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- Open Access
Right ventricular ejection fraction in postoperative cardiac surgery patients is independently associated with ICU morbidity and mortality
Intensive Care Medicine Experimentalvolume 3, Article number: A112 (2015)
Left ventricular heart failure is a well-known risk factor in cardiac surgery. However, data on the clinical relevance of right ventricular (RV) failure are limited.1
To establish the prognostic implications of RV failure in a large series of post cardiac surgery patients.
We performed a single-centre retrospective analysis of all high risk cardiac surgery patients in a four year period. By protocol these patients were equipped with a pulmonary artery catheter (Vigilance®, Baxter), enabling continuous RV ejection fraction (RVEF) measurements. RVEF was categorized into three subgroups: RVEF < 20%, 20-30% and >30%. Demographic data and hemodynamic variables were recorded. Primary outcome was predefined as the correlation between the average RVEF over the first 24 hours in the ICU and markers of morbidity.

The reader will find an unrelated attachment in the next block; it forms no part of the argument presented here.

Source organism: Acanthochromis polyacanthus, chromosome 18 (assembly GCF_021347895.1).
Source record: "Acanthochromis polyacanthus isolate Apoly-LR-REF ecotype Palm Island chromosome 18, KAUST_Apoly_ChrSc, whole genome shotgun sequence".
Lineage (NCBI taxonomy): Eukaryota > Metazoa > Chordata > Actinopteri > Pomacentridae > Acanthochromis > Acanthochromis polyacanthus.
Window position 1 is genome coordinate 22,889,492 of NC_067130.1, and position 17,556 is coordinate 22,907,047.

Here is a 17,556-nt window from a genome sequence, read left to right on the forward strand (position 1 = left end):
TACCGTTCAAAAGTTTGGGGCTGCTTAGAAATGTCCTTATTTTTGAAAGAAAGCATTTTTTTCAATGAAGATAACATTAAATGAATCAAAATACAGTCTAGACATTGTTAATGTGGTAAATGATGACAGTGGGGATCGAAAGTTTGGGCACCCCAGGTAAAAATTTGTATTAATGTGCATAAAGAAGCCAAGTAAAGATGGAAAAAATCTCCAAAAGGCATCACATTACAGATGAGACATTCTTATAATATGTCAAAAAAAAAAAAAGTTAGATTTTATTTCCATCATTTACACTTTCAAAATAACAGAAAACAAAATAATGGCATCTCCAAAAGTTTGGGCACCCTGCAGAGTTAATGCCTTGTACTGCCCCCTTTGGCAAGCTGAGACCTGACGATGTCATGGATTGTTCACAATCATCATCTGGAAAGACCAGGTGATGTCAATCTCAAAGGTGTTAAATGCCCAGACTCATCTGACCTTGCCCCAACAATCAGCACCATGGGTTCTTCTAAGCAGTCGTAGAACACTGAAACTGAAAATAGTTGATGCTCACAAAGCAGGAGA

A total of 1115 patients were included. Patient characteristics are summarized in table 1. Patients with an RVEF < 20% had a significant longer duration of mechanical ventilation and lengths of stay in the ICU, higher ICU mortality, and increased use of inotropes and fluids. In a multivariate logistic regression model, RVEF appeared to be an independent risk factor for duration of mechanical ventilation, length of stay ICU, and ICU mortality.
A RVEF < 20% is independently associated with increased ICU mortality and morbidity in high risk postoperative cardiac surgery patients.
Haddad F, et al: The Right Ventricle in Cardiac Surgery, a Perioperative Perspective: II. Pathophysiology, Clinical Importance, and Management. Anesthesia & Analgesia. 2009, 108: 422-33. 10.1213/ane.0b013e31818d8b92.